Amoeblog

MISSION DISTRICT CELEBRATED IN BEN STOKES' ANIMATED AZEEM VID

Posted by Billyjam, March 4, 2009 01:21pm | Post a Comment

The brilliant, Ben Stokes-directed video above for Azeem's Air Cartoons' album track "Latin Revenge" (on Oaklyn Records with music production by DJ Zeph) takes place in the Mission District of San air cartoons azeemFrancisco. Inspired in part by Terry Gilliam's work and also by Azeem's music, the animated piece also puts a spin on the role of how police are perceived in society. In the video Azeem gains popularity as he peruses the streets of the Mission (eventually becoming a King Kong-like menace) as meanwhile a host of local neighborhood characters take notice. The police in the video are described by the maker as "enablers and cheerleaders."

I called up Azeem the other day to ask him what he thought about the new video. "It made me a fan and it's my video," he laughed, adding that, "All I can say about that video is that I can really almost take no credit for it. I just made the song. Like you and anyone else, I am fan of the video and I am amazed at the level of artistry that it incorporates." The video's animation was done by Ben Stokes (the video's producer/director) with additional animation by Patrick Siemer, who drew from the thousands of still photographs they shot, then cut up, mixed and matched, and then painstakenly animated using After effects.

Ben Stokes, also a part of Tino Corps, D.H.S.,, &  Meat Beat Manifesto, has been professionally making music videos for about 20 years. The Mission District, San Francisco-based Stokes started out doing videos back in 1990 in his native Chicago where he began directing & producing a lot of the pioneering hometown WaxTrax industrial music artists' videos such as Ministry and the Revolting Cocks.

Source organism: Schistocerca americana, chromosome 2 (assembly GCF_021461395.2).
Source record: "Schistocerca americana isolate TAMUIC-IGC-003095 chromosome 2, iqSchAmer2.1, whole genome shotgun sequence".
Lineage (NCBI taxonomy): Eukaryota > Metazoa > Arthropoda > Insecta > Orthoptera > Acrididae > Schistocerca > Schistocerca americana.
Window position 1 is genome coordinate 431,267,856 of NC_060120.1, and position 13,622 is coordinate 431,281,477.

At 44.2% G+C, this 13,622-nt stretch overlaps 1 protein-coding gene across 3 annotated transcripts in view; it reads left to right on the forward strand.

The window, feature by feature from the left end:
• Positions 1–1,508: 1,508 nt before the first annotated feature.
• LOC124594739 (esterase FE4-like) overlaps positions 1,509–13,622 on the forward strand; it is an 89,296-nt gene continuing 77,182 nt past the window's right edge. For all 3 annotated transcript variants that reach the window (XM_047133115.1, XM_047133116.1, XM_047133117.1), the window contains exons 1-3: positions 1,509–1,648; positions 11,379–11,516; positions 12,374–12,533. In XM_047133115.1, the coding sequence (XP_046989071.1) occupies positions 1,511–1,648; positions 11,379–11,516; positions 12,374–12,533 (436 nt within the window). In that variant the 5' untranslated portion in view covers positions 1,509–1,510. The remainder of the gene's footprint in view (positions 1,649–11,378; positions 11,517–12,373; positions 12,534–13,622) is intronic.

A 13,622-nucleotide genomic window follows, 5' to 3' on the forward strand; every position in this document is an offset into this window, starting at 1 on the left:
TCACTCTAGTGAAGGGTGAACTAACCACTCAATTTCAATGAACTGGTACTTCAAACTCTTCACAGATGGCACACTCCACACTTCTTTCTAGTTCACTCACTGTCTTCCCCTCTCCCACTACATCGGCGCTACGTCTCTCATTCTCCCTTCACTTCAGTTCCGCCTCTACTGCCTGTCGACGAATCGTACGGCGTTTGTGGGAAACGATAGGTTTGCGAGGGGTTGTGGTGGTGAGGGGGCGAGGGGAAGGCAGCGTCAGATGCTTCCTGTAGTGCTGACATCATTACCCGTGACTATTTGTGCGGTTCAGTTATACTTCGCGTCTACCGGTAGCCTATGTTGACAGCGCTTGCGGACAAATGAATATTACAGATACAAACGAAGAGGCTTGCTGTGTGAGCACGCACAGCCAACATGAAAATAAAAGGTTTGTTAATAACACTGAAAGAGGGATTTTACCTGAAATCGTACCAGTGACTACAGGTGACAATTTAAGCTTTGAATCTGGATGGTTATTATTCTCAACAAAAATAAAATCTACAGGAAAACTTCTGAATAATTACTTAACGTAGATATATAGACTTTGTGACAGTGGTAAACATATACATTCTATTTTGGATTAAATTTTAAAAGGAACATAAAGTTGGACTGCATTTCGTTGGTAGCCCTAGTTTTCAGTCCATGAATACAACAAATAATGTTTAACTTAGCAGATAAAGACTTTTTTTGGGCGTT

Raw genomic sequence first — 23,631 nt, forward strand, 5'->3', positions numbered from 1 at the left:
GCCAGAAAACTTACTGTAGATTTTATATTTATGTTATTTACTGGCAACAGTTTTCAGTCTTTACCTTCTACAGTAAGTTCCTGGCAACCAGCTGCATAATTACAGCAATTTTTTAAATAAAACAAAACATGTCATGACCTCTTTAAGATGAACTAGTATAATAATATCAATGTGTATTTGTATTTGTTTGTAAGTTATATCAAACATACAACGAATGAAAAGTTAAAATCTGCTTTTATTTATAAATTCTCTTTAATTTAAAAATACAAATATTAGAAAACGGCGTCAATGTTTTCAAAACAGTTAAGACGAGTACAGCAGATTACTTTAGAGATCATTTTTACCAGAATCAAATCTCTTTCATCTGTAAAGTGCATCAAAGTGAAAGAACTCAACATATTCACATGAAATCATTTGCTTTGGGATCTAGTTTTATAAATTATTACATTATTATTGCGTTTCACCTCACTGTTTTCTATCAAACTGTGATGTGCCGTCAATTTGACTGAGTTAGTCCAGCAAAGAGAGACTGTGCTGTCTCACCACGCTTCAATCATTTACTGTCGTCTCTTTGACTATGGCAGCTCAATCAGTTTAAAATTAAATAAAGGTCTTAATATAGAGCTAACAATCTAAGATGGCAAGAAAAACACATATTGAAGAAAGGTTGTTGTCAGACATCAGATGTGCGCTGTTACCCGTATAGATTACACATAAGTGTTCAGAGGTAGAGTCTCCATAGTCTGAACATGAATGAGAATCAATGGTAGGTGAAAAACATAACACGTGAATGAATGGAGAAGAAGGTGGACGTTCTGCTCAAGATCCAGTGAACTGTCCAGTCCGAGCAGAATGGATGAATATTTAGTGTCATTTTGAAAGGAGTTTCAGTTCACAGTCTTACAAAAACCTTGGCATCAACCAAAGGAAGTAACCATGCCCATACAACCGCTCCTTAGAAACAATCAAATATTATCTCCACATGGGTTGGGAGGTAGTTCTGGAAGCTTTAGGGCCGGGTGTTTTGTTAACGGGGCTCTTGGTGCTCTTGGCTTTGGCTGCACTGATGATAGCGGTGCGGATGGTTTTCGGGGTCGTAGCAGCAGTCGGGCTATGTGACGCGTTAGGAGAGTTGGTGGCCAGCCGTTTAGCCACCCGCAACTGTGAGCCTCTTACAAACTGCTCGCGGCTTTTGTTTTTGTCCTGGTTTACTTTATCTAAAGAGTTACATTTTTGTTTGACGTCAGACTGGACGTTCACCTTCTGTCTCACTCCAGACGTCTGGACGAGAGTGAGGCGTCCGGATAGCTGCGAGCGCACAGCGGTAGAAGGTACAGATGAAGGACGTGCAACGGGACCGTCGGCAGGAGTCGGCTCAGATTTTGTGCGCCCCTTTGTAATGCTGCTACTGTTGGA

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Hip-Hop Author Marcus Reeves Discusses "Somebody Scream! Rap Music's RIse To Prominence in the Aftershock of Black Power"

Posted by Billyjam, July 19, 2008 12:24pm | Post a Comment
Marcus Reeves ("Someboday Scream!" author)
Marcus Reeves
, former editor of the the Source hip-hop magazine and contributor to such publications as the New York Times, the Washington Post, Rolling Stone, and Vibe magazine, recently had his book Somebody Scream! (Rap Music's Rise To Prominence In The Aftershock of Black Power published by Faber and Faber Inc.

Like Jeff Chang's critically acclaimed hip-hop history Can't Stop Won't Stop, Somebody Scream likewise takes an analytical look at hip-hop -- a musical form that, like rock before it, is now all grown up and going through its own kind of mid-life crisis. Cornel West called Reeves' book "a strong  timely book for the new day in hip-hop" and he is right.

I recently had the opportunity to catch up with the East Coast based author to talk about his new book, Somebody Scream,  and its subject matter: hip-hop. Here is that dialog:

Amoeblog
: First up, how hard is it writing a book on a topic that is still unfolding around you as you report on its subject matter?

Marcus Reeves: Surprisingly, it wasn’t that hard to write because before I even started I had a beginning, a middle and an end. I’d already picked out who were the most influential rap artists—the ones who lead their particular era—strung their stories together by chapter and let the narrative unfold.Marcus Reeve's book "Somebody Scream!" And the narrative was easy because, like so many who’d watched the story of commercial rap over the last 30 years, it was also the story of my life. All the history and events that the music reflected, and I talk about in the book, were things I lived through and impacted my life. The last chapter of the book, which discusses what events shape the music now, helped capture all those moments that were still unfolding.